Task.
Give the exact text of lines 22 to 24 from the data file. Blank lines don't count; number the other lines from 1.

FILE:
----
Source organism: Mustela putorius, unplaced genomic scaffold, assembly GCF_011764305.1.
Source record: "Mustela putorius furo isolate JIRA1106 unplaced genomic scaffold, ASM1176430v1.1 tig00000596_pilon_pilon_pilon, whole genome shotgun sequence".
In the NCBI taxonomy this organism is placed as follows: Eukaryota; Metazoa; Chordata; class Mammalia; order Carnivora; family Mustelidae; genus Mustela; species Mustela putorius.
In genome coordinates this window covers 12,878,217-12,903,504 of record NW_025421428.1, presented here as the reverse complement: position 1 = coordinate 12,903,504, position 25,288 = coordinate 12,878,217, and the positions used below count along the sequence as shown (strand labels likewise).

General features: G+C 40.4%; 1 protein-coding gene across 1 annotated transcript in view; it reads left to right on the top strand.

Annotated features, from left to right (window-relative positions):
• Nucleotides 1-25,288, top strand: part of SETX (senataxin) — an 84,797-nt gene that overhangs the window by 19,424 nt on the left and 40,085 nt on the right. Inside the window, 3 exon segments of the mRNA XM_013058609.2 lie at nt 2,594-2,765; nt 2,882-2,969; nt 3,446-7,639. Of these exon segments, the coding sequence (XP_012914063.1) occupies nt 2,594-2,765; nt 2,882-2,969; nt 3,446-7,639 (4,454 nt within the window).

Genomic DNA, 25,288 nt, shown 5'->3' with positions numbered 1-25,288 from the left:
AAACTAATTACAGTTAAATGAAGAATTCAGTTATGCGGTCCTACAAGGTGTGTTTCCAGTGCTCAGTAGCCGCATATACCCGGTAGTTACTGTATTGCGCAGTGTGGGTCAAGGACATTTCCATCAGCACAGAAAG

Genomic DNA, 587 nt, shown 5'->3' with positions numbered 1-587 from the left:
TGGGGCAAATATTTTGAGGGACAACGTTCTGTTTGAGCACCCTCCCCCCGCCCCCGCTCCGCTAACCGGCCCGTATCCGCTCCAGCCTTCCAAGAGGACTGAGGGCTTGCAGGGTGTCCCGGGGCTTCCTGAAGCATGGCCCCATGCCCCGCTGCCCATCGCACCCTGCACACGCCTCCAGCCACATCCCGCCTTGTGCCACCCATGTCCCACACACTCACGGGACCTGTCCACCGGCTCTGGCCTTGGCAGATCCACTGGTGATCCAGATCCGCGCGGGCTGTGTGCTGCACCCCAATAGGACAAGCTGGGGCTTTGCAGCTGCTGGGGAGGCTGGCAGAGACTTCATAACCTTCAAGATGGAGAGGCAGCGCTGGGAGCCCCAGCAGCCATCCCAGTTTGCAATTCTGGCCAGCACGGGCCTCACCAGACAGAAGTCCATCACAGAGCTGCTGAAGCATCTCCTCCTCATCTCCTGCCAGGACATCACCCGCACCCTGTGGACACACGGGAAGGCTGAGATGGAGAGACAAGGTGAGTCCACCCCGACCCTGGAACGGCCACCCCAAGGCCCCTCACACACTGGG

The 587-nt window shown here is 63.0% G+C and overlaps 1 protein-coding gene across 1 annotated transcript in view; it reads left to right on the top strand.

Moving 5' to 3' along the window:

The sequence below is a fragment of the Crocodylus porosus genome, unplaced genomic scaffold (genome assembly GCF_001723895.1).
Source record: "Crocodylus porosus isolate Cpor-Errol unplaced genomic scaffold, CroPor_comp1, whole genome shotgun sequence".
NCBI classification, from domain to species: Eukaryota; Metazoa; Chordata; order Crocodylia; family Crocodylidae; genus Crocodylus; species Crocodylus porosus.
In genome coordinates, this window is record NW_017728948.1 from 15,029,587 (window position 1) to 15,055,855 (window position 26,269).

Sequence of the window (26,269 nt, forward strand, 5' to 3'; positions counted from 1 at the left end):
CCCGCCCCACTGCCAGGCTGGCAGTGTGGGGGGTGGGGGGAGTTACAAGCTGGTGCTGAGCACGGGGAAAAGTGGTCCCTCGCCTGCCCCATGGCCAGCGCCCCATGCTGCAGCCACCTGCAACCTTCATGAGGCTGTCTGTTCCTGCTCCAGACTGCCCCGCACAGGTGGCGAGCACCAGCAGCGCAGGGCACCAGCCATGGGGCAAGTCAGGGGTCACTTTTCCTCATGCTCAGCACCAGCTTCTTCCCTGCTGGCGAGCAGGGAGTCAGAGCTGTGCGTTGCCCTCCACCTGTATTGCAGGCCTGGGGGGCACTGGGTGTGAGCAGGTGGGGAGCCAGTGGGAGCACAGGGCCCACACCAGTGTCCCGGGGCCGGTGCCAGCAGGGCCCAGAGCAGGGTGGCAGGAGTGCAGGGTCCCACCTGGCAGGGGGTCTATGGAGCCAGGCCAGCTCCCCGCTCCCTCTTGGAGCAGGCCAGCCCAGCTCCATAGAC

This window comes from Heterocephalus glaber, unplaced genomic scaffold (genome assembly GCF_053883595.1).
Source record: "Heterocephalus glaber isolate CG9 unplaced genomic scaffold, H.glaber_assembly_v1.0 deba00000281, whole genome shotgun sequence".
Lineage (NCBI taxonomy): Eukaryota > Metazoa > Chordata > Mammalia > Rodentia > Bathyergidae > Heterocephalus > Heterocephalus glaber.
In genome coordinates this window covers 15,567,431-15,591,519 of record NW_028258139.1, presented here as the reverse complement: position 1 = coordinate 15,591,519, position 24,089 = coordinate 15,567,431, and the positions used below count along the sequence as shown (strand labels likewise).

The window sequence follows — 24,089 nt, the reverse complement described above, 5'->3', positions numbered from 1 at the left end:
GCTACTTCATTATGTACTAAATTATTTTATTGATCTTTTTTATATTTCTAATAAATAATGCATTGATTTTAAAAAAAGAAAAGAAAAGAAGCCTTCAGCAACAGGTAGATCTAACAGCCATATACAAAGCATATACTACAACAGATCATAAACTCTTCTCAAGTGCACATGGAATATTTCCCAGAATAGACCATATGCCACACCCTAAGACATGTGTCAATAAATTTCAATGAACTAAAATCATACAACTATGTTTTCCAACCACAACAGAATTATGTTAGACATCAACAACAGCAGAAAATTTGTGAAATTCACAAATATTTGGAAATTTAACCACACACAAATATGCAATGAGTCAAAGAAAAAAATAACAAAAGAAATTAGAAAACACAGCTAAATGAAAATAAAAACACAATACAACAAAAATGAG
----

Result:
Lineage (NCBI taxonomy): Eukaryota > Metazoa > Chordata > Mammalia > Rodentia > Bathyergidae > Heterocephalus > Heterocephalus glaber.
In genome coordinates this window covers 15,567,431-15,591,519 of record NW_028258139.1, presented here as the reverse complement: position 1 = coordinate 15,591,519, position 24,089 = coordinate 15,567,431, and the positions used below count along the sequence as shown (strand labels likewise).

The window sequence follows — 24,089 nt, the reverse complement described above, 5'->3', positions numbered from 1 at the left end: